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Stroke. 2005 Dec;36(12):2681-6. Epub 2005 Oct 27.

Repetitive transcranial magnetic stimulation of contralesional primary motor cortex improves hand function after stroke.

Author information

  • 1Department of Rehabilitation Medicine, Hokkaido University Graduate School of Medicine, Sapporo 060-0814, Japan. naoyuki@med.hokudai.ac.jp

Abstract

BACKGROUND AND PURPOSE:

A recent report has demonstrated that the contralesional primary motor cortex (M1) inhibited the ipsilesional M1 via an abnormal transcallosal inhibition (TCI) in stroke patients. We studied whether a decreased excitability of the contralesional M1 induced by 1 Hz repetitive transcranial magnetic stimulation (rTMS) caused an improved motor performance of the affected hand in stroke patients by releasing the TCI.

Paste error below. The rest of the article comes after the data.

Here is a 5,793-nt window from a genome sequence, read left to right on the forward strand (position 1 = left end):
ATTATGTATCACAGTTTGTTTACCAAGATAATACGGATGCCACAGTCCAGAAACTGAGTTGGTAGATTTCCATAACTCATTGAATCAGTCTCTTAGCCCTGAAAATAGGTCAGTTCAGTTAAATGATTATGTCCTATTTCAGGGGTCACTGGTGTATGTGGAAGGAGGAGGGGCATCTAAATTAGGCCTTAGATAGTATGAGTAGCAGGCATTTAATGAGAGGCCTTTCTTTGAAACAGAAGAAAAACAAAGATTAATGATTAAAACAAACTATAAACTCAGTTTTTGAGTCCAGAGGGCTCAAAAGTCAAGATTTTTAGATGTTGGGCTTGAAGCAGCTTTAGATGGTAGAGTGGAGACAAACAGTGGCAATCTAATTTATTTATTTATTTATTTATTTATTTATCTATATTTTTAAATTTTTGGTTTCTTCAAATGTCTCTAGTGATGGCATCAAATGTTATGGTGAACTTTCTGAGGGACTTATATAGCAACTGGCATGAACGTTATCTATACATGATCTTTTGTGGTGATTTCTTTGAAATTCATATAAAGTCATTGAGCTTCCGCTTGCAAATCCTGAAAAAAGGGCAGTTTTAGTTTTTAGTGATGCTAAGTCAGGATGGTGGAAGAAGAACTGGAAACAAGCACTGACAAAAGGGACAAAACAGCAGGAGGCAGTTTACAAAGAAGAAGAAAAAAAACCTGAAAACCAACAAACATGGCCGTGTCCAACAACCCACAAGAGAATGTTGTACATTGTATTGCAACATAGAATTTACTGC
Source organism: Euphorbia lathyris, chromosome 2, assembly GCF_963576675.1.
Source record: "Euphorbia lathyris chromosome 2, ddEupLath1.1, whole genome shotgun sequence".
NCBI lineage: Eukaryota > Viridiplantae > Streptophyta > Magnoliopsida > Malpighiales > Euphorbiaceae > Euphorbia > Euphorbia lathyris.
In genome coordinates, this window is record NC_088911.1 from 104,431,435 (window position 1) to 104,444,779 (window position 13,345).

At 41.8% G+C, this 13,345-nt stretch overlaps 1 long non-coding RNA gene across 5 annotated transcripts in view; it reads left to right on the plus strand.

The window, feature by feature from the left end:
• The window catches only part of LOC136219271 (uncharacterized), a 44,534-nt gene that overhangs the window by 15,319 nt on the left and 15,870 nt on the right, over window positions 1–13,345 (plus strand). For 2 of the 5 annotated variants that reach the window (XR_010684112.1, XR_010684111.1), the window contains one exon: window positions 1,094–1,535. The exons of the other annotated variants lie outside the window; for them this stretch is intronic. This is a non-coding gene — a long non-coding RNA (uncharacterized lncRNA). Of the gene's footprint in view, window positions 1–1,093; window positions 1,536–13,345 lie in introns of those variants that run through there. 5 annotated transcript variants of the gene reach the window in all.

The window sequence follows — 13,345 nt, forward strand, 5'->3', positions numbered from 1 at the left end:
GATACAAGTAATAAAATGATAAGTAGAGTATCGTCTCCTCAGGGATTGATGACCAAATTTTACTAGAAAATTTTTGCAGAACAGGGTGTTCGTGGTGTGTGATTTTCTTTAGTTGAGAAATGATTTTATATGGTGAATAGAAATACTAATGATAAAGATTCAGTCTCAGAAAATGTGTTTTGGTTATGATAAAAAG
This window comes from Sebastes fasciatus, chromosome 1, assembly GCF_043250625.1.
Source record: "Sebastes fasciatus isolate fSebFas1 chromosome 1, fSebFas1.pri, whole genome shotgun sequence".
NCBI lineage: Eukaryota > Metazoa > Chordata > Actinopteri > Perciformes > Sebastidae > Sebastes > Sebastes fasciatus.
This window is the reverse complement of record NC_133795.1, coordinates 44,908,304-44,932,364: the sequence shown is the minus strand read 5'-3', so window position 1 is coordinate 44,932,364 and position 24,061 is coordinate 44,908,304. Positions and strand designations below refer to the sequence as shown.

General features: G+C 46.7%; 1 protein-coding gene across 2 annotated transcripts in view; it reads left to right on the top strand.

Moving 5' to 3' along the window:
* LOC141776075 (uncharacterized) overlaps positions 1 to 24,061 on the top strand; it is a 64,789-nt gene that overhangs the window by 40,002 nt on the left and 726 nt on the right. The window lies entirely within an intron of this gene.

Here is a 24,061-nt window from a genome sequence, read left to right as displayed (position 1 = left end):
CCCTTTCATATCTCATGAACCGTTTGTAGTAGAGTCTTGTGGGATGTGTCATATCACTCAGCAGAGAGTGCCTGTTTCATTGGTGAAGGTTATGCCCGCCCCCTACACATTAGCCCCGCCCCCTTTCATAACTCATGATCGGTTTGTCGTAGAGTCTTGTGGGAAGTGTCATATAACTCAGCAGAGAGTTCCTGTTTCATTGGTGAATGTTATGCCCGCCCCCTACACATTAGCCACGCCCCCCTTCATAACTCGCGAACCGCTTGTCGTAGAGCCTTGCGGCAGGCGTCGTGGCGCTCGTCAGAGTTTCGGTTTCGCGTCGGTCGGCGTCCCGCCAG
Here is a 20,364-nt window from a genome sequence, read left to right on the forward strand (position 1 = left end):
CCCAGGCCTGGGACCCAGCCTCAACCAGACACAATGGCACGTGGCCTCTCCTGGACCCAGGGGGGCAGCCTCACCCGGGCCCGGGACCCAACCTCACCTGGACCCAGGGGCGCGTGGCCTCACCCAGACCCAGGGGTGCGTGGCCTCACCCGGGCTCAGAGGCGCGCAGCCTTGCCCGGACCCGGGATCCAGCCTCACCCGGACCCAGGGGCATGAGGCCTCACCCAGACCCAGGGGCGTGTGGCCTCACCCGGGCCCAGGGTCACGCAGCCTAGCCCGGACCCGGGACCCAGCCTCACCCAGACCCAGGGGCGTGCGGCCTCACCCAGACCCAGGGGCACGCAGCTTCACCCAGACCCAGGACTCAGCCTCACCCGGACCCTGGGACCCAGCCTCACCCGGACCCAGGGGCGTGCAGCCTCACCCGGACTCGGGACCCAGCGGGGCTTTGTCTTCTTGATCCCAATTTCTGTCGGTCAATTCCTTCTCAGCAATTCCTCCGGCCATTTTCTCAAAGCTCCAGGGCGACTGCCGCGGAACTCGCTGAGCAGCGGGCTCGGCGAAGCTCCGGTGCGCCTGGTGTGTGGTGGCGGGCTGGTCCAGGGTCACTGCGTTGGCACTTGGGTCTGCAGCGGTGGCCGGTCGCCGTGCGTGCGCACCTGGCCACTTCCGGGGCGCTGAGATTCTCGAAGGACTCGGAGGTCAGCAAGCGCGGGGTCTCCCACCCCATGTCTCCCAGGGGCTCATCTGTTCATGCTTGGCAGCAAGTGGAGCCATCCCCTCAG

METHODS:

We conducted a double-blind study of real versus sham rTMS in stroke patients. After patients had well- performed motor training to minimize the possibility of motor training during the motor measurement, they were randomly assigned to receive a subthreshold rTMS at the contralesional M1 (1 Hz, 25 minutes) or sham stimulation.

RESULTS:

When compared with sham stimulation, rTMS reduced the amplitude of motor-evoked potentials in contralesional M1 and the TCI duration, and rTMS immediately induced an improvement in pinch acceleration of the affected hand, although a plateau in motor performance had been reached by the previous motor training. This improvement in motor function after rTMS was significantly correlated with a reduced TCI duration.

CONCLUSIONS:

We have demonstrated that a disruption of the TCI by the contralesional M1 virtual lesion caused a paradoxical functional facilitation of the affected hand in stroke patients; this suggests a new neurorehabilitative strategy for stroke patients.

PMID:
16254224
[PubMed - indexed for MEDLINE]
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